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Exclusive: New evidence could sway deliberations in Spain World Cup decision

By Tom Vinicombe
Spain. (Photo by Gonzalo Arroyo - World Rugby/World Rugby via Getty Images)

A decision regarding Spain’s banishment from the Rugby World Cup could be confirmed in the next 24 hours, RugbyPass understands, and mounting evidence suggesting the ineligible player at the centre of the furore, Gavid van den Berg, was well aware of the requirements to play international rugby could work in the Spanish Federation’s favour.


Having finished in second place over the past two years’ worth of European qualification tournaments, Spain were awarded a spot in the 2023 Rugby World Cup in Pool B alongside the likes of South Africa, Ireland and Scotland in March.

After it was discovered that van den Berg, a reserve prop who Spain has fielded in two sizeable wins over the Netherlands, was not eligible to play test rugby for Los Leons, however, the team were stripped of their points from the fixtures and fell to fourth on the overall table – which saw them drop out of the qualifying race. At the time the punishment was announced by World Rugby, the committee concluded that Van den Berg had not deliberately misled the Spanish union, which was determined as a key factor in why there was little respite for Spain.

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RugbyPass has received evidence, however, that confirms the South African-born front-rower was indeed aware of the eligibility requirements, and was involved in the process to alter his passport copies, which could prove significant in Spain’s appeal to have their place in the World Cup reinstated.

The official hearing was held on 16 June and World Rugby’s appeals committee has been deliberating over their sizeable decision for the better part of the past week.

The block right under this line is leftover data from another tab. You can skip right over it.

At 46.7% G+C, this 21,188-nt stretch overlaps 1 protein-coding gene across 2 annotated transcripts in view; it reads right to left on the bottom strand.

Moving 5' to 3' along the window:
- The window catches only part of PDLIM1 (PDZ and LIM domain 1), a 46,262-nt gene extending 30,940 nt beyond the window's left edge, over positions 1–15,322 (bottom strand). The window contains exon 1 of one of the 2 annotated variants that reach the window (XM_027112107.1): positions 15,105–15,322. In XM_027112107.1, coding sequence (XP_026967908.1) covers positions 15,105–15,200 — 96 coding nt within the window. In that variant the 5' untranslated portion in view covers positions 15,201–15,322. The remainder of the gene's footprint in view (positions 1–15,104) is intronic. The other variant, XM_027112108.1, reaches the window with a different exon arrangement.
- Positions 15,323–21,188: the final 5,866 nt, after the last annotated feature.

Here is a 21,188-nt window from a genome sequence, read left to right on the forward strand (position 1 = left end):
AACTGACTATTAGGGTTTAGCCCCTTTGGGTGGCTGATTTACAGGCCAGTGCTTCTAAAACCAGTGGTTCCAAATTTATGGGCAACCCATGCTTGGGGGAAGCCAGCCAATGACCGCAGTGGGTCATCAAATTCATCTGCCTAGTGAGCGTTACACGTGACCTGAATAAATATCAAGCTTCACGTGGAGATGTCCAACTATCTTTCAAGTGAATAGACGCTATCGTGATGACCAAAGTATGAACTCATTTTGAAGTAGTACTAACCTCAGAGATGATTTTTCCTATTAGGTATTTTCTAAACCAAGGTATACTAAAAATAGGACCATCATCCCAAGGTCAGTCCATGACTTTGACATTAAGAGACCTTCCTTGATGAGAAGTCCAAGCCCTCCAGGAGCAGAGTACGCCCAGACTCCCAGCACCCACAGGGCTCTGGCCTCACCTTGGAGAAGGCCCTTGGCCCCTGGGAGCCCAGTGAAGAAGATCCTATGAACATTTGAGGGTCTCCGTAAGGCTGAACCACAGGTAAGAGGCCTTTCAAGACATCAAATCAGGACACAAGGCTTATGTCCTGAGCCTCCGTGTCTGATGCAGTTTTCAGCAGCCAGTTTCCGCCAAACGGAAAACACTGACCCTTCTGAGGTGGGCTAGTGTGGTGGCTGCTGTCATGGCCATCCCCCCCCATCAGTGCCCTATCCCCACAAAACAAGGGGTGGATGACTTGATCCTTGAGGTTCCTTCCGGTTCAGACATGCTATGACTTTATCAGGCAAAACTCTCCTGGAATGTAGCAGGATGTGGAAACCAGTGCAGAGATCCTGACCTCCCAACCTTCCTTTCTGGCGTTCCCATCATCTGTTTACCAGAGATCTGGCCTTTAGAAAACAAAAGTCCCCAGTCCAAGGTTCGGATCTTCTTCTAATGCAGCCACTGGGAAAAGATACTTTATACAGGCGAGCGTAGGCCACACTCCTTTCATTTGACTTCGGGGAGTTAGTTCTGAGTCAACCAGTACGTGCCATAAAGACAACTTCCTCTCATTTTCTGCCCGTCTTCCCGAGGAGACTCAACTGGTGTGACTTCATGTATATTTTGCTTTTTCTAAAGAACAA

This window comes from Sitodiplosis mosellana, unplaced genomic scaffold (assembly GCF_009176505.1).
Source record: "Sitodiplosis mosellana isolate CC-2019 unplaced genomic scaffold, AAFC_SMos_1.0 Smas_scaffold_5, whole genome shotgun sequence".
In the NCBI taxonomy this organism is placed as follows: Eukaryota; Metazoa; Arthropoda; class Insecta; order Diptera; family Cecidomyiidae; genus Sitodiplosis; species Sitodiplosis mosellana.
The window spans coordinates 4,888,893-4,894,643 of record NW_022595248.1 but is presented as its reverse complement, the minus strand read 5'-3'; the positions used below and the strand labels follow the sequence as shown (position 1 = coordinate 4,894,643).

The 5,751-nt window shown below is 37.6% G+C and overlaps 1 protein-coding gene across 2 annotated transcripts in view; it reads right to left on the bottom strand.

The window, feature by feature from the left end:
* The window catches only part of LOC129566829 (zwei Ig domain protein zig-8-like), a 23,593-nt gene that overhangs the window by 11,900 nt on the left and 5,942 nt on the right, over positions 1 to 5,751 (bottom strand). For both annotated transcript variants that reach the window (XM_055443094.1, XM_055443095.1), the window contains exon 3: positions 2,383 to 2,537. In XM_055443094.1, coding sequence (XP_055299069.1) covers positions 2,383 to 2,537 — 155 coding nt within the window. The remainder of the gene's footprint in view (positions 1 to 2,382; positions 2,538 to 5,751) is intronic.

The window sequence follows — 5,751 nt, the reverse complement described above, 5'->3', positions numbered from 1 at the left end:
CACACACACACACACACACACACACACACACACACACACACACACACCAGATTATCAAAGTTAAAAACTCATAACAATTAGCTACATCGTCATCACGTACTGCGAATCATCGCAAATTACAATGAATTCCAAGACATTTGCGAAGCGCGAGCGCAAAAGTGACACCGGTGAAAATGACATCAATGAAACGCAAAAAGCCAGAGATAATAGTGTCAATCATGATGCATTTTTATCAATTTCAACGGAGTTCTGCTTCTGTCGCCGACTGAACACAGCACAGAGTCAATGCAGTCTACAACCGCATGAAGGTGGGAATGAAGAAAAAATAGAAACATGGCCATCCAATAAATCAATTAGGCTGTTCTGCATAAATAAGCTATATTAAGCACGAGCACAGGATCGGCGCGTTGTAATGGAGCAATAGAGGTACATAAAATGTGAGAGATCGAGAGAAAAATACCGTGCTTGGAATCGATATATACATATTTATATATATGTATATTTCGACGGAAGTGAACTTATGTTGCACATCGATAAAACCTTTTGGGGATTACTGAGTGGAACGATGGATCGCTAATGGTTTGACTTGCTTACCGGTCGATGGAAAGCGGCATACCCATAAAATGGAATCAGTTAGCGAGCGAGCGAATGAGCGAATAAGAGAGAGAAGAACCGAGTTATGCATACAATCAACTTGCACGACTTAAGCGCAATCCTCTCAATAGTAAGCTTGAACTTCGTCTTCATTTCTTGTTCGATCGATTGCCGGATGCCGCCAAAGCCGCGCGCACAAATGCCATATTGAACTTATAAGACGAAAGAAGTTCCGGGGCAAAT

RugbyPass understands that some of the major points of discussion throughout the appeal include Van den Berg’s justification for spending so much time outside of Spain during the first of his three years of qualification (and whether this constituted ‘exceptional circumstance’) and whether, given the circumstances, the 10-point penalty handed to Los Leones was appropriate for the breach in the laws.

In previous cases where eligibility laws have been violated, such as during the ‘Grannygate’ scandal of the early 2000s, the punishments were relatively insignificant – certainly not on the same level as effectively disqualifying a side from taking part in the Rugby World Cup.


Further, the appeals committee must also weigh up whether the collective effort of the entirety of the Spanish squad – as well as the various coaches, administrative and support stuff behind the team – should be so significantly penalised for the acts of one individual.


As a non-Spanish-born player, Van den Berg was only eligible to play for Spain if he had qualified through 36 months of consecutive residency in the Iberian nation. Throughout that residency period, no more than two months a year could be spent outside the country, unless there were exceptional circumstances.

Although Van den Berg had spent three years living in Spain before his first test cap in 2021, he was found by World Rugby’s initial investigation to have not been based in the country for at least 10 months in each of those 12-month cycles (he spent 127 days offshore in his first year) – despite originally being cleared to play for Los Leones by both the Spanish Federation and World Rugby themselves after copies of his passport had been edited.


Having featured only in two blowout matches won at a canter by Los Leones, Van den Berg’s impact on Spain’s results throughout their qualification process was negligible at best.

If Spain’s appeal were to be upheld – and the punishment reduced – they could qualify for their first World Cup since 1999.


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